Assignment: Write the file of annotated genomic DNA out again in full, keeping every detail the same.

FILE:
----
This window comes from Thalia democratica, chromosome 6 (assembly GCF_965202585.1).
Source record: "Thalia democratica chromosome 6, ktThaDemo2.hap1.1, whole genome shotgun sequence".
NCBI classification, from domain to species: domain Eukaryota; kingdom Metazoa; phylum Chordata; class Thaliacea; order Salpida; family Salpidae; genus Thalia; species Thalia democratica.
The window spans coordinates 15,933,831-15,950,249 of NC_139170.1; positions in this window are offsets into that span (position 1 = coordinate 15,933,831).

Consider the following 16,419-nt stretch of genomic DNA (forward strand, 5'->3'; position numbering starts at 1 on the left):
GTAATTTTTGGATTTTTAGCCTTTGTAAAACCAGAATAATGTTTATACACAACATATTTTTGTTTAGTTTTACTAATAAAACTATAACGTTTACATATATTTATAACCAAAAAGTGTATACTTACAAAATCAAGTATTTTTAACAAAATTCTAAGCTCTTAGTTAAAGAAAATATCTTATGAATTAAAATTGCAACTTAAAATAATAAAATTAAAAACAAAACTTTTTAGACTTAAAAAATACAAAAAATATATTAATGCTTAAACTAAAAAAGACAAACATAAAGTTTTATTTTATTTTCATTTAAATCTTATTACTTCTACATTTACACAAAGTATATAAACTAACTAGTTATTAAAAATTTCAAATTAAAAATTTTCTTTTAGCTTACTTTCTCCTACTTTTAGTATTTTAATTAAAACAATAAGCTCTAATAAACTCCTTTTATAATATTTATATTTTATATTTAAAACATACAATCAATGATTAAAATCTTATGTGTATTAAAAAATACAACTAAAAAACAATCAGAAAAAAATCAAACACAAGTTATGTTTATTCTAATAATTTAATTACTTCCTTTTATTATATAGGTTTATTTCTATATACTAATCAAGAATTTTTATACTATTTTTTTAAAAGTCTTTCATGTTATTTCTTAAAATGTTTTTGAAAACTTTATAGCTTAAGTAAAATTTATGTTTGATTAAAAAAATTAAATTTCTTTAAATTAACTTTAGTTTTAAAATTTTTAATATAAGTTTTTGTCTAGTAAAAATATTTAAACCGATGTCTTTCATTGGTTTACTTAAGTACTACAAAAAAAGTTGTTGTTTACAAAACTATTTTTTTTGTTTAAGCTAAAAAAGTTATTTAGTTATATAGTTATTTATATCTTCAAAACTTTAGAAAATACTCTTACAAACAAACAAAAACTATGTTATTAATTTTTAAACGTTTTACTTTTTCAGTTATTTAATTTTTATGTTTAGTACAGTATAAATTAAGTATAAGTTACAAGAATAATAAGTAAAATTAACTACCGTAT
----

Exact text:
This window comes from Thalia democratica, chromosome 6 (assembly GCF_965202585.1).
Source record: "Thalia democratica chromosome 6, ktThaDemo2.hap1.1, whole genome shotgun sequence".
NCBI classification, from domain to species: domain Eukaryota; kingdom Metazoa; phylum Chordata; class Thaliacea; order Salpida; family Salpidae; genus Thalia; species Thalia democratica.
The window spans coordinates 15,933,831-15,950,249 of NC_139170.1; positions in this window are offsets into that span (position 1 = coordinate 15,933,831).

Consider the following 16,419-nt stretch of genomic DNA (forward strand, 5'->3'; position numbering starts at 1 on the left):
GTAATTTTTGGATTTTTAGCCTTTGTAAAACCAGAATAATGTTTATACACAACATATTTTTGTTTAGTTTTACTAATAAAACTATAACGTTTACATATATTTATAACCAAAAAGTGTATACTTACAAAATCAAGTATTTTTAACAAAATTCTAAGCTCTTAGTTAAAGAAAATATCTTATGAATTAAAATTGCAACTTAAAATAATAAAATTAAAAACAAAACTTTTTAGACTTAAAAAATACAAAAAATATATTAATGCTTAAACTAAAAAAGACAAACATAAAGTTTTATTTTATTTTCATTTAAATCTTATTACTTCTACATTTACACAAAGTATATAAACTAACTAGTTATTAAAAATTTCAAATTAAAAATTTTCTTTTAGCTTACTTTCTCCTACTTTTAGTATTTTAATTAAAACAATAAGCTCTAATAAACTCCTTTTATAATATTTATATTTTATATTTAAAACATACAATCAATGATTAAAATCTTATGTGTATTAAAAAATACAACTAAAAAACAATCAGAAAAAAATCAAACACAAGTTATGTTTATTCTAATAATTTAATTACTTCCTTTTATTATATAGGTTTATTTCTATATACTAATCAAGAATTTTTATACTATTTTTTTAAAAGTCTTTCATGTTATTTCTTAAAATGTTTTTGAAAACTTTATAGCTTAAGTAAAATTTATGTTTGATTAAAAAAATTAAATTTCTTTAAATTAACTTTAGTTTTAAAATTTTTAATATAAGTTTTTGTCTAGTAAAAATATTTAAACCGATGTCTTTCATTGGTTTACTTAAGTACTACAAAAAAAGTTGTTGTTTACAAAACTATTTTTTTTGTTTAAGCTAAAAAAGTTATTTAGTTATATAGTTATTTATATCTTCAAAACTTTAGAAAATACTCTTACAAACAAACAAAAACTATGTTATTAATTTTTAAACGTTTTACTTTTTCAGTTATTTAATTTTTATGTTTAGTACAGTATAAATTAAGTATAAGTTACAAGAATAATAAGTAAAATTAACTACCGTAT